Meta-Analysis of Intelligence Quotient (IQ) in Obsessive-Compulsive Disorder

Amitai Abramovitch, Gideon Anholt, Sagi Raveh-Gottfried, Naama Hamo, Jonathan S. Abramowitz

Research output: Contribution to journalReview articlepeer-review

23 Scopus citations


Obsessive compulsive disorder (OCD) is associated with a moderate degree of underperformance on cognitive tests, including deficient processing speed. However, despite little research focusing on Intelligence Quotient (IQ) in OCD, it has long been speculated that the disorder is associated with elevated intellectual capacity. The present meta-analytic study was, therefore, conducted to quantitatively summarize the literature on IQ in OCD systematically. We identified 98 studies containing IQ data among individuals with OCD and non-psychiatric comparison groups, and computed 108 effect sizes for Verbal IQ (VIQ, n = 55), Performance IQ (PIQ, n = 13), and Full Scale IQ (FSIQ, n = 40). Across studies, small effect sizes were found for FSIQ and VIQ, and a moderate effect size for PIQ, exemplifying reduced IQ in OCD. However, mean IQ scores across OCD samples were in the normative range. Moderator analyses revealed no significant moderating effect across clinical and demographic indices. We conclude that, although lower than controls, OCD is associated with normative FSIQ and VIQ, and relatively lowered PIQ. These results are discussed in light of neuropsychological research in OCD, and particularly the putative impact of reduced processing speed in this population. Recommendations for utilization of IQ tests in OCD, and directions for future studies are offered.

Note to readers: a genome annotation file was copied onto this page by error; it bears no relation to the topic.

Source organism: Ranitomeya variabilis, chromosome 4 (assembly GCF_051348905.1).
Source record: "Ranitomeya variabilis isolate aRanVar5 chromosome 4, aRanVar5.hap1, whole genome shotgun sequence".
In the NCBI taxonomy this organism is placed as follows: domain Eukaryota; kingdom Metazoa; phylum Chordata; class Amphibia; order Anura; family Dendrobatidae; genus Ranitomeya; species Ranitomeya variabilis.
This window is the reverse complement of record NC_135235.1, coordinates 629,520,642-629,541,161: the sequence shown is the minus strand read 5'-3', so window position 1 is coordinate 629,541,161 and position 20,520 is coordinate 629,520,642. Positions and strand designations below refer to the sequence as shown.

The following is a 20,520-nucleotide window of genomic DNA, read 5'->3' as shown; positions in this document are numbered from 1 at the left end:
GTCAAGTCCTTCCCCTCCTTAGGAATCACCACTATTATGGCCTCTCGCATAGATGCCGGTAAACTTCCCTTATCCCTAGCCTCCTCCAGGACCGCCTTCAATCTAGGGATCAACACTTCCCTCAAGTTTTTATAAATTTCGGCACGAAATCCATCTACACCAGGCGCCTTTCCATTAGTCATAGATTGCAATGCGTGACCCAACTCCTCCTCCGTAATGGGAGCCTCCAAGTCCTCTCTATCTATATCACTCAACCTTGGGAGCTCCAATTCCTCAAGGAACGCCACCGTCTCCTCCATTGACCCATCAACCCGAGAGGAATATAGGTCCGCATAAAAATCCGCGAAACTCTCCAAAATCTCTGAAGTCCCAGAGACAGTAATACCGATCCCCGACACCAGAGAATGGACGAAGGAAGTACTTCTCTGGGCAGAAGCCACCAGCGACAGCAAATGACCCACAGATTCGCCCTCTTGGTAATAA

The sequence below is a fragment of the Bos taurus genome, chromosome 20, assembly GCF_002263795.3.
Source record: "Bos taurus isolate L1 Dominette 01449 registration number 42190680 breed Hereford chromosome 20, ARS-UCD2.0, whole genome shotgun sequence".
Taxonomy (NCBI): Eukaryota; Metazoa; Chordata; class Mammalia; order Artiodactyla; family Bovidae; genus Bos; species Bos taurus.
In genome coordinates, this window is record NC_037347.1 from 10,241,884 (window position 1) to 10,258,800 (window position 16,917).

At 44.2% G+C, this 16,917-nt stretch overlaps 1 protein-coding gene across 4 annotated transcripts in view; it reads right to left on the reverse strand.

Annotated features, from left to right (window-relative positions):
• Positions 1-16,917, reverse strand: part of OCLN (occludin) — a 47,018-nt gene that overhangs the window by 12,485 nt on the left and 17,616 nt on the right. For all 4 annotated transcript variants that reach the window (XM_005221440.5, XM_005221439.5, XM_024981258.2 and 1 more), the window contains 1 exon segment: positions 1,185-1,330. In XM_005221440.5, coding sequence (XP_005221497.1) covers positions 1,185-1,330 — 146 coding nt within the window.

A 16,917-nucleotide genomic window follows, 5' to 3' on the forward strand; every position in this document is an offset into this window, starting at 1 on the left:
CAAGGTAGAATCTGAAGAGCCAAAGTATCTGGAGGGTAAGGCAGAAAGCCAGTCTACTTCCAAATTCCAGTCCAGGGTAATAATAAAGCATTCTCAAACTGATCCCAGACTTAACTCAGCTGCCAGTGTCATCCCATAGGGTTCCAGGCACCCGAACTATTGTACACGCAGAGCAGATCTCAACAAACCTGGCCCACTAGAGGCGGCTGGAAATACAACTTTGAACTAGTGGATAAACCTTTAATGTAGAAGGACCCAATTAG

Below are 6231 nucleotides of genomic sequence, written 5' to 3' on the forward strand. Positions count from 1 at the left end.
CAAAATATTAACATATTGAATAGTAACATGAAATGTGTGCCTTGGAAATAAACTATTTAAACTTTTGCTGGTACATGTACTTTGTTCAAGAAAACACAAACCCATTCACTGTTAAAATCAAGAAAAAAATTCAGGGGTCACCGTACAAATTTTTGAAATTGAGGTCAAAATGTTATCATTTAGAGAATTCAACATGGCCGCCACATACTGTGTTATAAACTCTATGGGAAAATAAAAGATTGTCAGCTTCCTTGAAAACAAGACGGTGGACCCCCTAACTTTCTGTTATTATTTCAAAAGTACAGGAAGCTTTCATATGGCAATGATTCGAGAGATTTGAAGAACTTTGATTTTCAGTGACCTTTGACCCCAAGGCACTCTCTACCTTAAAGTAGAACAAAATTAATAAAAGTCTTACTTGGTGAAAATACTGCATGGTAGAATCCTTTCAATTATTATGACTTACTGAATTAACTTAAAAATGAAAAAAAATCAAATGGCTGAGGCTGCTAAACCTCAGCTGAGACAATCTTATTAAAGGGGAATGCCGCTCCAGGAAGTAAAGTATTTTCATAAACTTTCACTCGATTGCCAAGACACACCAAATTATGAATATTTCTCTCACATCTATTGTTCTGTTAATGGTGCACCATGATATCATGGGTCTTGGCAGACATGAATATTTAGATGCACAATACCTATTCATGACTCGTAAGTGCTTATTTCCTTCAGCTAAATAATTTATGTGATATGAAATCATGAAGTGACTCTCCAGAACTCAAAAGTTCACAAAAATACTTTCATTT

Original languageEnglish
Pages (from-to)111-120
Number of pages10
JournalNeuropsychology Review
Issue number1
StatePublished - 1 Mar 2018


  • IQ
  • Intellectual functioning
  • Intelligence
  • Neuropsychology
  • OCD
  • Review

ASJC Scopus subject areas

  • Neuropsychology and Physiological Psychology


Dive into the research topics of 'Meta-Analysis of Intelligence Quotient (IQ) in Obsessive-Compulsive Disorder'. Together they form a unique fingerprint.

Cite this